He’d heard of the Midwinter Ball before this, of course – it was hard not to, given it was the social event of the season. He’d even, when his parents had told him he was going to study in the City, had a brief moment of wondering if he’d one day be able to acquire a invitation. But he’d never, not in his wildest dreams, assumed that one would actually turn up on his doorstep.

And now that it had, he was distinctly unsure what on earth he was going to do about it.

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Seventh Son: Chapter 16

The twins hadn’t gone far from camp – by the time Caleb got around ten foot past the treeline he could hear raised voices, and a few steps more brought him close enough to ascertain beyond a shadow of a doubt that yes, that was Alak and Kala, and yes, they were still arguing.

That couldn’t be the source of the feeling he was having, though – it was the same argument they’d been having back in the camp and, from the sound of it, an argument they’d been having for years before today and would probably continue to have years into the future.

He pressed on, deeper into the woods.

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Seventh Son: Chapter 15

“We’re not elves!” If Alak was attempting to lie, he was doing a very bad job of it. “We’re just- We- We’ve just got pointed ears, that’s all. Plenty of people have pointed ears. Nothin’ elf-y about it.”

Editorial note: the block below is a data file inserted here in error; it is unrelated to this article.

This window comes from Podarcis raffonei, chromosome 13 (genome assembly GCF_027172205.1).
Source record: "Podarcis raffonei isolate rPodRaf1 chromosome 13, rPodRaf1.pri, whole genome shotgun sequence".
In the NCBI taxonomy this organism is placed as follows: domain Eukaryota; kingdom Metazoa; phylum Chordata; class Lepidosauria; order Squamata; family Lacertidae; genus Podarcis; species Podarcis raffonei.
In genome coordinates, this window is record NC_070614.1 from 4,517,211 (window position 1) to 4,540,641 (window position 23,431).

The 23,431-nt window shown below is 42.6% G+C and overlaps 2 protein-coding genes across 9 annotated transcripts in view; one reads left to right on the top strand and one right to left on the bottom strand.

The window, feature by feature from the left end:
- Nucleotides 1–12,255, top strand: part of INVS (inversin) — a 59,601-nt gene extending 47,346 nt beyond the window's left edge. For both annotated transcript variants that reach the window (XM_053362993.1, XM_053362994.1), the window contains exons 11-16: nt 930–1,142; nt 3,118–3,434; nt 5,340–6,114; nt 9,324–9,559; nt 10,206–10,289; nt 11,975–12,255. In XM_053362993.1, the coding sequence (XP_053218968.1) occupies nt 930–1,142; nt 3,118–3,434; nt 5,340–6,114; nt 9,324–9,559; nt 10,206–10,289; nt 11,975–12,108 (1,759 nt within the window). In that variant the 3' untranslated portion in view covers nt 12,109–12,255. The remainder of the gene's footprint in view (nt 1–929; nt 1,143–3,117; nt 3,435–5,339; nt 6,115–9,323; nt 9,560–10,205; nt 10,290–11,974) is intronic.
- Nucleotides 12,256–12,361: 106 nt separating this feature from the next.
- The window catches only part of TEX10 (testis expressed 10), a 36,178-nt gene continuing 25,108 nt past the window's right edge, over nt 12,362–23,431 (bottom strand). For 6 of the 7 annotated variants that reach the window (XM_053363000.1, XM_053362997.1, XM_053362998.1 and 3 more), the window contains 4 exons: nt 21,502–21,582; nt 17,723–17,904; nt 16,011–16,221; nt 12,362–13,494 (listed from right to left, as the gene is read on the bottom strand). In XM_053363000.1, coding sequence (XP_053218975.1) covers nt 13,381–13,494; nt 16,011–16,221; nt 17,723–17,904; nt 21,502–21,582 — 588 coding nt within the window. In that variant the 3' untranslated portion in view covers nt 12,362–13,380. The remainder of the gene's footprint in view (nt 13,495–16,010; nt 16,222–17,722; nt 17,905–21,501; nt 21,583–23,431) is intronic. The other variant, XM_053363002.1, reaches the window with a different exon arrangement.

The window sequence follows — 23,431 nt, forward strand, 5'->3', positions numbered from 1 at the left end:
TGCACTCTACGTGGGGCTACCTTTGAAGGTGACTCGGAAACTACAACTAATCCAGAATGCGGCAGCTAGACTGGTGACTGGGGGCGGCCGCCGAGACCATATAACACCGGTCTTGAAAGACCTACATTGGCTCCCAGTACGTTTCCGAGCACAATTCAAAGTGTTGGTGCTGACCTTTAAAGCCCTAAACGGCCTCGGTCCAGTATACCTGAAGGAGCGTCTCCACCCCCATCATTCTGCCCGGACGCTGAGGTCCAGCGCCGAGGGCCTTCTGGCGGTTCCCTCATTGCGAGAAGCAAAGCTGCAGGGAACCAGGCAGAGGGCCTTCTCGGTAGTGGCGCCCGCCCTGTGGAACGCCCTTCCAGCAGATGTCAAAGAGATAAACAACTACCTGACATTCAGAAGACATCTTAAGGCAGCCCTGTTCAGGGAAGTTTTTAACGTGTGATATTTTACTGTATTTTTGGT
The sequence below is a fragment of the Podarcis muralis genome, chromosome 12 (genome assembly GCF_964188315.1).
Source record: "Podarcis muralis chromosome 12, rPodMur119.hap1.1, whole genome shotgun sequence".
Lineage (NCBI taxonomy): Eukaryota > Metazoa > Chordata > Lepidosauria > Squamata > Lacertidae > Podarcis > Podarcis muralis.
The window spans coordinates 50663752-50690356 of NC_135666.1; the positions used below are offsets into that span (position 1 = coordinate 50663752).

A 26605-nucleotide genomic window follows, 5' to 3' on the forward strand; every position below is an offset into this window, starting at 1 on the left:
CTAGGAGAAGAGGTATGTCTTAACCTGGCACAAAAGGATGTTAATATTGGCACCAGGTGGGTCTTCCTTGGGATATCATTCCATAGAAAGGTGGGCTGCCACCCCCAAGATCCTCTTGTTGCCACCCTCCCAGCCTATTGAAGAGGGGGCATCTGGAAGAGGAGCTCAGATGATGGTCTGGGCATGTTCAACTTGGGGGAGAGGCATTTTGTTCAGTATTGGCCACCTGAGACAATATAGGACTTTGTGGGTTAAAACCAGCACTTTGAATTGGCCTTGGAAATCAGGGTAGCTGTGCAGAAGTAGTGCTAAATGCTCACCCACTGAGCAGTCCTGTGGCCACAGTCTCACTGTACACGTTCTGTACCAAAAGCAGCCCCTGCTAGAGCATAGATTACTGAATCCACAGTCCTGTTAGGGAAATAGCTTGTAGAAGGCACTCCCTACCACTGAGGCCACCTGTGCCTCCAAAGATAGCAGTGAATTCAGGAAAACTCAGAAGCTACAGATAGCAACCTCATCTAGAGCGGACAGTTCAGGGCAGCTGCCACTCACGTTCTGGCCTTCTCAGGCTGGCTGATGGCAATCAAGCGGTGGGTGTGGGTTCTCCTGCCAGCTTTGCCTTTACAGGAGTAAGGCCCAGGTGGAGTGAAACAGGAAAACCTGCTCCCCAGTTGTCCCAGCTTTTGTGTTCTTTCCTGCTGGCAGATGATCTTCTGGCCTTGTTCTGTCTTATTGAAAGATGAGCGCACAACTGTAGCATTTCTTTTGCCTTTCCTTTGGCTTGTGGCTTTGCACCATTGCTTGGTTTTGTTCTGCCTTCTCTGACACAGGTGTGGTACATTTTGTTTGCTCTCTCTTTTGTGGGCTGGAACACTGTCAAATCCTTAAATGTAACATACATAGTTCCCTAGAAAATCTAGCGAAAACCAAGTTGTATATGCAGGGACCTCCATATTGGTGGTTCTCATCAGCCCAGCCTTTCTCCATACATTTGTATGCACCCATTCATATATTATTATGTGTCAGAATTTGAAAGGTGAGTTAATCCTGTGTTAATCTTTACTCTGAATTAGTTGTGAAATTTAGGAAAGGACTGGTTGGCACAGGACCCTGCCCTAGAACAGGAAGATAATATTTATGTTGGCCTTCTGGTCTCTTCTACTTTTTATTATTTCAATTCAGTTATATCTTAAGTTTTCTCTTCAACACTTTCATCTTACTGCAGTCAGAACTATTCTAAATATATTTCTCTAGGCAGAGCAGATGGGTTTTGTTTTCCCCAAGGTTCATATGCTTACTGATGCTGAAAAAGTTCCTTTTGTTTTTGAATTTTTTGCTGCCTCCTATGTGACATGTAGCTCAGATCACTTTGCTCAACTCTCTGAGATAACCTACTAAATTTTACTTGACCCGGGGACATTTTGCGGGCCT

Kala rolled her eyes. “He’s not buying it, y’know.”

He wasn’t. But if they wanted to lie about their heritage, that was their business. Even if they were doing a terrible job of it.

Alak pulled a face. “You don’t know that.”

“I really really do.”

“You really really don’t.” Though he didn’t sound entirely convinced.

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Seventh Son: Chapter 14

As the last notes of the song died away, the strange breeze stirring the grass faded with it, leaving an odd blue-green glow in the air in its wake.

Ariane opened her eyes, and breathed a sigh of relief. “Oh, I couldn’t have asked for a better result. This is perfect.” She scrambled to her feet, lute held tight against her chest, and headed quickly towards the glowing patch of ground.